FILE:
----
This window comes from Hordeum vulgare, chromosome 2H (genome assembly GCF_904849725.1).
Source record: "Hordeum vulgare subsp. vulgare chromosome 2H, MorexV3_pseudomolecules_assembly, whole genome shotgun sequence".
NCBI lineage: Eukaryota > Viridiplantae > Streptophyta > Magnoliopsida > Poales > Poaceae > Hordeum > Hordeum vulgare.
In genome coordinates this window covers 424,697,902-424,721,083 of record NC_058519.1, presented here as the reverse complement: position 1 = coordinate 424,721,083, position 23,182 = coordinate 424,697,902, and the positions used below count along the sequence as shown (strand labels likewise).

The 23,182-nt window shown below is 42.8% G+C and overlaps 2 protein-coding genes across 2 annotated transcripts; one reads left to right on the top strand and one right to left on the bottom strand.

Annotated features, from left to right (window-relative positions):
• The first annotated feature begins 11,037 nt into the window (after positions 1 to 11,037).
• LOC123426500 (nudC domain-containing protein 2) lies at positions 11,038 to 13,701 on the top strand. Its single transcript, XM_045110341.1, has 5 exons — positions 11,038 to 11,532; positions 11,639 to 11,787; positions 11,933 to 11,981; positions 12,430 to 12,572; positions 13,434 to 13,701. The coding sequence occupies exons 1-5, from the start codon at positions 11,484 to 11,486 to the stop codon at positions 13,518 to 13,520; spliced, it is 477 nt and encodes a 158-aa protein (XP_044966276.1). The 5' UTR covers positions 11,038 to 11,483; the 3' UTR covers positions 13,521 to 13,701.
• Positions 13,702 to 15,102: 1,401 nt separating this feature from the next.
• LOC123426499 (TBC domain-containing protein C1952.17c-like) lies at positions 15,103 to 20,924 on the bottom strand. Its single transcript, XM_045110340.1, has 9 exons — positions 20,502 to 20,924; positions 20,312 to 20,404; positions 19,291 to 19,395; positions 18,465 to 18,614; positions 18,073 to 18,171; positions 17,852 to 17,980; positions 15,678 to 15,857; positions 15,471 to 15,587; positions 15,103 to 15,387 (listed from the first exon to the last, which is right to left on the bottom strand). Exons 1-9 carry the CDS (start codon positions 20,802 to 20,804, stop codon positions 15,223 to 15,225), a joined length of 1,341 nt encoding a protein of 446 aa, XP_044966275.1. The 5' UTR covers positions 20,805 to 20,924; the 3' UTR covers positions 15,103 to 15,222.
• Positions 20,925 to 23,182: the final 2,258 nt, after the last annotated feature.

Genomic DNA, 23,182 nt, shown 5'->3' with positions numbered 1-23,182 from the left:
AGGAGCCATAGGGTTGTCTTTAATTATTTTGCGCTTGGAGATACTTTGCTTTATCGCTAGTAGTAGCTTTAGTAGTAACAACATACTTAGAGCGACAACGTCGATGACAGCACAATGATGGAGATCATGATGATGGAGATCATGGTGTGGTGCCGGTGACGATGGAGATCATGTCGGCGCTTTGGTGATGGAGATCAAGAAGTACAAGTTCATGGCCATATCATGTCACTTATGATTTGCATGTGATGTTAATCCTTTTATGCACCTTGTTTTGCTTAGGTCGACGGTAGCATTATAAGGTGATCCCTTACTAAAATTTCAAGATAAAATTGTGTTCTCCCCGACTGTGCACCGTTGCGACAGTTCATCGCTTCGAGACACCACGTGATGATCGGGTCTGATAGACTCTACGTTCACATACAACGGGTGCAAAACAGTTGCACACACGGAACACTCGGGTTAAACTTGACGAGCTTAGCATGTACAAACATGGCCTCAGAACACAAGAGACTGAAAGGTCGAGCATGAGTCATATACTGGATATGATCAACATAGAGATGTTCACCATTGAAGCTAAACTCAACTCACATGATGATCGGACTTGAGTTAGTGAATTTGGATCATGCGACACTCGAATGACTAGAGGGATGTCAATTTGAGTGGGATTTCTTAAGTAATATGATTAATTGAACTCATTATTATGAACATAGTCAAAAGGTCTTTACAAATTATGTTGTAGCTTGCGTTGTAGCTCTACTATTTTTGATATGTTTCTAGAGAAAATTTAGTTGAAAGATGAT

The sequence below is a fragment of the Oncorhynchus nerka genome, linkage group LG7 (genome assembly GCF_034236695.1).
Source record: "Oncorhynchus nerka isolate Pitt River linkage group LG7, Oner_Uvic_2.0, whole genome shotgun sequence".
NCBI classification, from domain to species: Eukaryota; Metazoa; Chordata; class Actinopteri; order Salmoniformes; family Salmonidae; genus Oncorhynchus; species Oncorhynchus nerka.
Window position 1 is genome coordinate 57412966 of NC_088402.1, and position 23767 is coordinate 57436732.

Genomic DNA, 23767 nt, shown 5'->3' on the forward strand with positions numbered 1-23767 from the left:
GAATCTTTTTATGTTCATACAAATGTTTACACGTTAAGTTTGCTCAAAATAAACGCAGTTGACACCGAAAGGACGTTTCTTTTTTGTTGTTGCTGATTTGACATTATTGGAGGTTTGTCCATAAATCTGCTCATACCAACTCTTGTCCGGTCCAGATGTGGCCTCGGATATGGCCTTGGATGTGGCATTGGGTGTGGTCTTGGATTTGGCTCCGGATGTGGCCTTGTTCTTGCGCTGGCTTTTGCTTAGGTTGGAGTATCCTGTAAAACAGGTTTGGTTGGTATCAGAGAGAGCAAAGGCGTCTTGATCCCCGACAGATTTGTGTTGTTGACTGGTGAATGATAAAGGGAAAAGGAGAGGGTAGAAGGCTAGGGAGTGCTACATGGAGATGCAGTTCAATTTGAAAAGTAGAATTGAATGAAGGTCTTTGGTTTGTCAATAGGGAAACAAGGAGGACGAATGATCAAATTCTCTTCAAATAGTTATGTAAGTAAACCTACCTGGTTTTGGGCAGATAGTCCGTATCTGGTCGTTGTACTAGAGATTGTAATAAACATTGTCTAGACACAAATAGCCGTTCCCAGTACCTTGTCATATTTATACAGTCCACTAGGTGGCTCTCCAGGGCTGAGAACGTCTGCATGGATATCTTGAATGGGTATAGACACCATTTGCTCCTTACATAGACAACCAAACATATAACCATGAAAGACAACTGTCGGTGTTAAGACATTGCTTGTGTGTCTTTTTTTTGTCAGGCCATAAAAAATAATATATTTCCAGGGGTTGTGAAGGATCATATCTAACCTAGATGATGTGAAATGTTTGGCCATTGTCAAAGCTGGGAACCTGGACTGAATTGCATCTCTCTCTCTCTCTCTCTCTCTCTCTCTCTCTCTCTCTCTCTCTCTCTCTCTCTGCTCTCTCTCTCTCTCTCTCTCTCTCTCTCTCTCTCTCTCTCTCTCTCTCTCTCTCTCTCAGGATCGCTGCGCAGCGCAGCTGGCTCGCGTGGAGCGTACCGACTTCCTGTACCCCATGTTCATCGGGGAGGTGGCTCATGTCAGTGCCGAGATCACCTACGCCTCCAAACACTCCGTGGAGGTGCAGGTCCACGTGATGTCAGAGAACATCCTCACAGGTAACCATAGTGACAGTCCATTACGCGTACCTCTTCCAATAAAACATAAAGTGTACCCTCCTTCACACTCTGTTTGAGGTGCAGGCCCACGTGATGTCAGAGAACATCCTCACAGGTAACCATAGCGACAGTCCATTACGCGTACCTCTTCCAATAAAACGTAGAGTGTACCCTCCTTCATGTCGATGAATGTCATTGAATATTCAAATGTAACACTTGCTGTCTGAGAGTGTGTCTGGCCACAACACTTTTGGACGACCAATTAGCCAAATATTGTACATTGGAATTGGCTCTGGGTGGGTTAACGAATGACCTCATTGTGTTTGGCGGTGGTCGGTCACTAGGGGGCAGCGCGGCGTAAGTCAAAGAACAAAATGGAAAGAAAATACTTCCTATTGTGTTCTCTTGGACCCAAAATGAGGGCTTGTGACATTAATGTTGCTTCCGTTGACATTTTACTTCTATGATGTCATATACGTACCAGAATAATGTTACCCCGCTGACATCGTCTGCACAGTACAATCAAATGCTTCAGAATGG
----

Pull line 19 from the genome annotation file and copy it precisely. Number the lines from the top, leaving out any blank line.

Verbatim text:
GAATCTTTTTATGTTCATACAAATGTTTACACGTTAAGTTTGCTCAAAATAAACGCAGTTGACACCGAAAGGACGTTTCTTTTTTGTTGTTGCTGATTTGACATTATTGGAGGTTTGTCCATAAATCTGCTCATACCAACTCTTGTCCGGTCCAGATGTGGCCTCGGATATGGCCTTGGATGTGGCATTGGGTGTGGTCTTGGATTTGGCTCCGGATGTGGCCTTGTTCTTGCGCTGGCTTTTGCTTAGGTTGGAGTATCCTGTAAAACAGGTTTGGTTGGTATCAGAGAGAGCAAAGGCGTCTTGATCCCCGACAGATTTGTGTTGTTGACTGGTGAATGATAAAGGGAAAAGGAGAGGGTAGAAGGCTAGGGAGTGCTACATGGAGATGCAGTTCAATTTGAAAAGTAGAATTGAATGAAGGTCTTTGGTTTGTCAATAGGGAAACAAGGAGGACGAATGATCAAATTCTCTTCAAATAGTTATGTAAGTAAACCTACCTGGTTTTGGGCAGATAGTCCGTATCTGGTCGTTGTACTAGAGATTGTAATAAACATTGTCTAGACACAAATAGCCGTTCCCAGTACCTTGTCATATTTATACAGTCCACTAGGTGGCTCTCCAGGGCTGAGAACGTCTGCATGGATATCTTGAATGGGTATAGACACCATTTGCTCCTTACATAGACAACCAAACATATAACCATGAAAGACAACTGTCGGTGTTAAGACATTGCTTGTGTGTCTTTTTTTTGTCAGGCCATAAAAAATAATATATTTCCAGGGGTTGTGAAGGATCATATCTAACCTAGATGATGTGAAATGTTTGGCCATTGTCAAAGCTGGGAACCTGGACTGAATTGCATCTCTCTCTCTCTCTCTCTCTCTCTCTCTCTCTCTCTCTCTCTCTCTCTCTCTCTGCTCTCTCTCTCTCTCTCTCTCTCTCTCTCTCTCTCTCTCTCTCTCTCTCTCTCTCTCTCAGGATCGCTGCGCAGCGCAGCTGGCTCGCGTGGAGCGTACCGACTTCCTGTACCCCATGTTCATCGGGGAGGTGGCTCATGTCAGTGCCGAGATCACCTACGCCTCCAAACACTCCGTGGAGGTGCAGGTCCACGTGATGTCAGAGAACATCCTCACAGGTAACCATAGTGACAGTCCATTACGCGTACCTCTTCCAATAAAACATAAAGTGTACCCTCCTTCACACTCTGTTTGAGGTGCAGGCCCACGTGATGTCAGAGAACATCCTCACAGGTAACCATAGCGACAGTCCATTACGCGTACCTCTTCCAATAAAACGTAGAGTGTACCCTCCTTCATGTCGATGAATGTCATTGAATATTCAAATGTAACACTTGCTGTCTGAGAGTGTGTCTGGCCACAACACTTTTGGACGACCAATTAGCCAAATATTGTACATTGGAATTGGCTCTGGGTGGGTTAACGAATGACCTCATTGTGTTTGGCGGTGGTCGGTCACTAGGGGGCAGCGCGGCGTAAGTCAAAGAACAAAATGGAAAGAAAATACTTCCTATTGTGTTCTCTTGGACCCAAAATGAGGGCTTGTGACATTAATGTTGCTTCCGTTGACATTTTACTTCTATGATGTCATATACGTACCAGAATAATGTTACCCCGCTGACATCGTCTGCACAGTACAATCAAATGCTTCAGAATGG